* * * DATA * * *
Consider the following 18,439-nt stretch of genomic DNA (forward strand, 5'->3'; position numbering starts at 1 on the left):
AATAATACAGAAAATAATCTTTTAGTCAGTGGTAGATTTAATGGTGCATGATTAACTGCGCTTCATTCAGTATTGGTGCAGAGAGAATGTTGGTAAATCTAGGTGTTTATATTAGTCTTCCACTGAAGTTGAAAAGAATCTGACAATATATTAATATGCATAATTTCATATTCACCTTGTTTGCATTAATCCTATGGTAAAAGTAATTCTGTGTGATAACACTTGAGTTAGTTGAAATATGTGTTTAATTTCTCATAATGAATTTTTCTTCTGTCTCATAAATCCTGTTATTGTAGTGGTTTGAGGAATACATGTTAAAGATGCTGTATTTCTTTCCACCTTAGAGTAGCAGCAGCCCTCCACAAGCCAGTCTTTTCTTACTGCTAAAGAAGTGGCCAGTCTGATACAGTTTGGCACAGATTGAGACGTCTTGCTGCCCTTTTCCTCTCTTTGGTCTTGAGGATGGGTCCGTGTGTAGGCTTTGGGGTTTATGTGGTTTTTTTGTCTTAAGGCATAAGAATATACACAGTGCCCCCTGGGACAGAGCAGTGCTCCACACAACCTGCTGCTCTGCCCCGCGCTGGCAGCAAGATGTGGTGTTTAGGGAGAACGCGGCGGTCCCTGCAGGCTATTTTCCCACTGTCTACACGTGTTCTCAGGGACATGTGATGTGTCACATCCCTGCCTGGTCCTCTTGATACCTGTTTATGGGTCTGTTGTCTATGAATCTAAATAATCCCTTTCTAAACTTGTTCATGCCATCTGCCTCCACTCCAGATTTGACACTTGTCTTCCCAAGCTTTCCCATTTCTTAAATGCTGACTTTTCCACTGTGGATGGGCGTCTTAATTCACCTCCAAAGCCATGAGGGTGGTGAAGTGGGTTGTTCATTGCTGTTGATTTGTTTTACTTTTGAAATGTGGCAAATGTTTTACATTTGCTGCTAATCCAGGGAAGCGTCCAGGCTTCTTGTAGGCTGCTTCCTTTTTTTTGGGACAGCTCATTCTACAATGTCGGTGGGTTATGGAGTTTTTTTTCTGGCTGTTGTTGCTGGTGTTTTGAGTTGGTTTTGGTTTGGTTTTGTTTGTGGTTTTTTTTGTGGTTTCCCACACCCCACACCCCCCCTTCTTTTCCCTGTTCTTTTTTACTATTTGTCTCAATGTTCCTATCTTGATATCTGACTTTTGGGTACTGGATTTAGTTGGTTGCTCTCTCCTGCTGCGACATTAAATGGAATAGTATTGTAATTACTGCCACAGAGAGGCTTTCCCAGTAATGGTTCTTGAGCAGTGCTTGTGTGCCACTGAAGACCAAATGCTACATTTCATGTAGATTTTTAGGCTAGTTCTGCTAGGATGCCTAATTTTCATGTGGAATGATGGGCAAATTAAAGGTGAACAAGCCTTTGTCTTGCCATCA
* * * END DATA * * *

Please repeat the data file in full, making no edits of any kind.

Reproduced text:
Consider the following 18,439-nt stretch of genomic DNA (forward strand, 5'->3'; position numbering starts at 1 on the left):
AATAATACAGAAAATAATCTTTTAGTCAGTGGTAGATTTAATGGTGCATGATTAACTGCGCTTCATTCAGTATTGGTGCAGAGAGAATGTTGGTAAATCTAGGTGTTTATATTAGTCTTCCACTGAAGTTGAAAAGAATCTGACAATATATTAATATGCATAATTTCATATTCACCTTGTTTGCATTAATCCTATGGTAAAAGTAATTCTGTGTGATAACACTTGAGTTAGTTGAAATATGTGTTTAATTTCTCATAATGAATTTTTCTTCTGTCTCATAAATCCTGTTATTGTAGTGGTTTGAGGAATACATGTTAAAGATGCTGTATTTCTTTCCACCTTAGAGTAGCAGCAGCCCTCCACAAGCCAGTCTTTTCTTACTGCTAAAGAAGTGGCCAGTCTGATACAGTTTGGCACAGATTGAGACGTCTTGCTGCCCTTTTCCTCTCTTTGGTCTTGAGGATGGGTCCGTGTGTAGGCTTTGGGGTTTATGTGGTTTTTTTGTCTTAAGGCATAAGAATATACACAGTGCCCCCTGGGACAGAGCAGTGCTCCACACAACCTGCTGCTCTGCCCCGCGCTGGCAGCAAGATGTGGTGTTTAGGGAGAACGCGGCGGTCCCTGCAGGCTATTTTCCCACTGTCTACACGTGTTCTCAGGGACATGTGATGTGTCACATCCCTGCCTGGTCCTCTTGATACCTGTTTATGGGTCTGTTGTCTATGAATCTAAATAATCCCTTTCTAAACTTGTTCATGCCATCTGCCTCCACTCCAGATTTGACACTTGTCTTCCCAAGCTTTCCCATTTCTTAAATGCTGACTTTTCCACTGTGGATGGGCGTCTTAATTCACCTCCAAAGCCATGAGGGTGGTGAAGTGGGTTGTTCATTGCTGTTGATTTGTTTTACTTTTGAAATGTGGCAAATGTTTTACATTTGCTGCTAATCCAGGGAAGCGTCCAGGCTTCTTGTAGGCTGCTTCCTTTTTTTTGGGACAGCTCATTCTACAATGTCGGTGGGTTATGGAGTTTTTTTTCTGGCTGTTGTTGCTGGTGTTTTGAGTTGGTTTTGGTTTGGTTTTGTTTGTGGTTTTTTTTGTGGTTTCCCACACCCCACACCCCCCCTTCTTTTCCCTGTTCTTTTTTACTATTTGTCTCAATGTTCCTATCTTGATATCTGACTTTTGGGTACTGGATTTAGTTGGTTGCTCTCTCCTGCTGCGACATTAAATGGAATAGTATTGTAATTACTGCCACAGAGAGGCTTTCCCAGTAATGGTTCTTGAGCAGTGCTTGTGTGCCACTGAAGACCAAATGCTACATTTCATGTAGATTTTTAGGCTAGTTCTGCTAGGATGCCTAATTTTCATGTGGAATGATGGGCAAATTAAAGGTGAACAAGCCTTTGTCTTGCCATCA